We post news and comment on federal criminal justice issues, focused primarily on trial and post-conviction matters, legislative initiatives, and sentencing issues.
NEWS FROM THE WHITE HOUSE
We always kind of suspected this, but it’s still nice to get confirmation.
The New York Times reported last week that in the middle of an Oval Office “horsewhipping” of Attorney General Jefferson Beauregard Sessions III by President Trump last May, over Sessions’ recusal of himself from the Trump Russia probe, the President got a phone call informing him that Robert Mueller had been appointed to be special counsel for the investigation. After the call, Trump “lobbed a volley of insults at Mr. Sessions, telling the attorney general it was his fault they were in the current situation. Mr. Trump told Mr. Sessions that choosing him to be attorney general was one of the worst decisions he had made, called him an “idiot,” and said that he should resign.”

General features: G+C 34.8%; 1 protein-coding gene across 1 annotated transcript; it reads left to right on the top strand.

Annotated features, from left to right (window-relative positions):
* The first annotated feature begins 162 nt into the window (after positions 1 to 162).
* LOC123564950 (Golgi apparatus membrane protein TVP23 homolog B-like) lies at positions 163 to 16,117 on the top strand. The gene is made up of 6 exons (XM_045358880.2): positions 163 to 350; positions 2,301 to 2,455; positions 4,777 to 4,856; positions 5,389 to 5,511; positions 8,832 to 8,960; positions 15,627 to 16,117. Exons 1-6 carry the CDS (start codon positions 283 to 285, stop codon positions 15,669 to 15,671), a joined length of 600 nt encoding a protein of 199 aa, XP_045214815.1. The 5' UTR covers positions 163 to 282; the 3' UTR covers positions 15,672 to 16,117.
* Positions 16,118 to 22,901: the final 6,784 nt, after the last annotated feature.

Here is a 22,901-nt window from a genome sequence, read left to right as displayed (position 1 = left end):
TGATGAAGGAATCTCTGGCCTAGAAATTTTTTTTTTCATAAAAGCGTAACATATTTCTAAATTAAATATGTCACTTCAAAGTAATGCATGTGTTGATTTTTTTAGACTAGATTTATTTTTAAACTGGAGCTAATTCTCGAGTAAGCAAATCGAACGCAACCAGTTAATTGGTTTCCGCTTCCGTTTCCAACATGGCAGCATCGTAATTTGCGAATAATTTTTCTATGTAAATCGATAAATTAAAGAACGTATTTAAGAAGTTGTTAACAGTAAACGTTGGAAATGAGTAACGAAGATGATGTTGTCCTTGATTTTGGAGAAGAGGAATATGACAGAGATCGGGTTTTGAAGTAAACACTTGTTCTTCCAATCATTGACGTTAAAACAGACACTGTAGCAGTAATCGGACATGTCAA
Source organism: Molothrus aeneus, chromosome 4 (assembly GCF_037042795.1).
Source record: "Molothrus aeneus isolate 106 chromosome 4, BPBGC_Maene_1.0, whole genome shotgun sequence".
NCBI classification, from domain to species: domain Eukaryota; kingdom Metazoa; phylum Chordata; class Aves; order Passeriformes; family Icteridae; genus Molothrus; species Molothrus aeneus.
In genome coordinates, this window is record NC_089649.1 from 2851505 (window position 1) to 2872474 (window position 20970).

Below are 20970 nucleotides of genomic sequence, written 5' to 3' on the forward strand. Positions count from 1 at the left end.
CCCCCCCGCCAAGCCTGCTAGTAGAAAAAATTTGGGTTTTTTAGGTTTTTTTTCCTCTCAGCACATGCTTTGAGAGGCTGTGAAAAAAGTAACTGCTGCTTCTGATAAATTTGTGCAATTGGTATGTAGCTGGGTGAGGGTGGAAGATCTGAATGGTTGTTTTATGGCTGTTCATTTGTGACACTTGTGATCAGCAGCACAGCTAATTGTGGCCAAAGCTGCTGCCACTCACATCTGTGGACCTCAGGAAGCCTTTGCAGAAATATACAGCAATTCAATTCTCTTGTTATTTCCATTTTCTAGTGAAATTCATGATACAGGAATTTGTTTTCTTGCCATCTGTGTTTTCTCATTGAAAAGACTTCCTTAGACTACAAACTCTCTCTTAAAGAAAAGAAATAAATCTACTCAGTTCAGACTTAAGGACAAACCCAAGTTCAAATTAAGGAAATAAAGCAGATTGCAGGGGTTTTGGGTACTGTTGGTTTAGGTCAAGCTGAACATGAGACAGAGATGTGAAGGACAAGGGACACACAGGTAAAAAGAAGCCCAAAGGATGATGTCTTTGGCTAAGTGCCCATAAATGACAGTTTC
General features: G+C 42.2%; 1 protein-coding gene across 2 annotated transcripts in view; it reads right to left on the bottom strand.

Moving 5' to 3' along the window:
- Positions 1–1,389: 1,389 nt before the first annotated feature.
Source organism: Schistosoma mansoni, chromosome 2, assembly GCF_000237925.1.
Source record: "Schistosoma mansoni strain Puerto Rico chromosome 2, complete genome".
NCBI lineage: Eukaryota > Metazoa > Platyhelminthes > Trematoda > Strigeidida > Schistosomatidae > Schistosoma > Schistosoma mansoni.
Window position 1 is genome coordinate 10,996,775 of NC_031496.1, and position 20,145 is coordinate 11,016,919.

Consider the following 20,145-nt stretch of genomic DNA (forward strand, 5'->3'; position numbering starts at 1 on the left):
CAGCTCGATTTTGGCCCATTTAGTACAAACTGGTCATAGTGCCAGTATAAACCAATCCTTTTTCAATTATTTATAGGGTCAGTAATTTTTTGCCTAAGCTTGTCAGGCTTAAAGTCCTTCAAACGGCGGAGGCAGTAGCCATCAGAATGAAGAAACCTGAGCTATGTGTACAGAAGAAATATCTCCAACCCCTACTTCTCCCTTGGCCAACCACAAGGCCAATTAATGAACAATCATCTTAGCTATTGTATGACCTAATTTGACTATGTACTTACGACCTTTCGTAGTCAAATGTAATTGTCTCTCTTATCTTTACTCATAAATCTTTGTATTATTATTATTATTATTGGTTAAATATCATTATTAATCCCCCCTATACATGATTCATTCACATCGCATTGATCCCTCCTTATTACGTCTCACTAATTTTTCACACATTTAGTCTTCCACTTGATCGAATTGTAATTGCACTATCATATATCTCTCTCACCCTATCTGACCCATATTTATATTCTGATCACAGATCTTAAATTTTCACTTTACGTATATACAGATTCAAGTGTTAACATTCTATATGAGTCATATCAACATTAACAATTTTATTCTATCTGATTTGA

The Attorney General is an “idiot?” At least now if we say it, we can attribute it to the man who hired him.
Also from 1600 Pennsylvania Avenue, President Trump’s son-in-law and senior adviser, Jared Kushner, hosted a White House roundtable last week to gather recommendations for improving mentoring and job training in federal prisons.
A bipartisan group of about two dozen elected officials, religious leaders and business leaders attended the first major criminal justice-related event held by the Kushner-led Office of American Innovation. “There is a lot of agreement from the left and the center and the right that once a person has committed a crime we should make sure we give them the best opportunities to try to live a productive life after serving their time,” Kushner said.
Members of Congress attending were Sen. John Cornyn, R-Texas, Sen. Sheldon Whitehouse, D-Rhode Island, Rep. Doug Collins, R-Georgia, and Rep. Sheila Jackson Lee, D-Texas. Several cabinet-level officials were there, as well as two governors — both Republicans — representing the state-level effort.
Kushner’s interest in criminal justice policy is much different than that of Trump and Attorney General Jefferson Beauregard Sessions III, reportedly branded an “idiot”by his boss, who have called for more aggressive prosecutions of drug offenders and illegal immigrants.
The New York Times, Trump Humiliated Jeff Sessions After Mueller Appointment (Sept. 14, 2017)
Washington Post, Kushner to gather bipartisan group to come up with ideas for federal prisons (Sept. 13, 2017)
– Thomas L. Root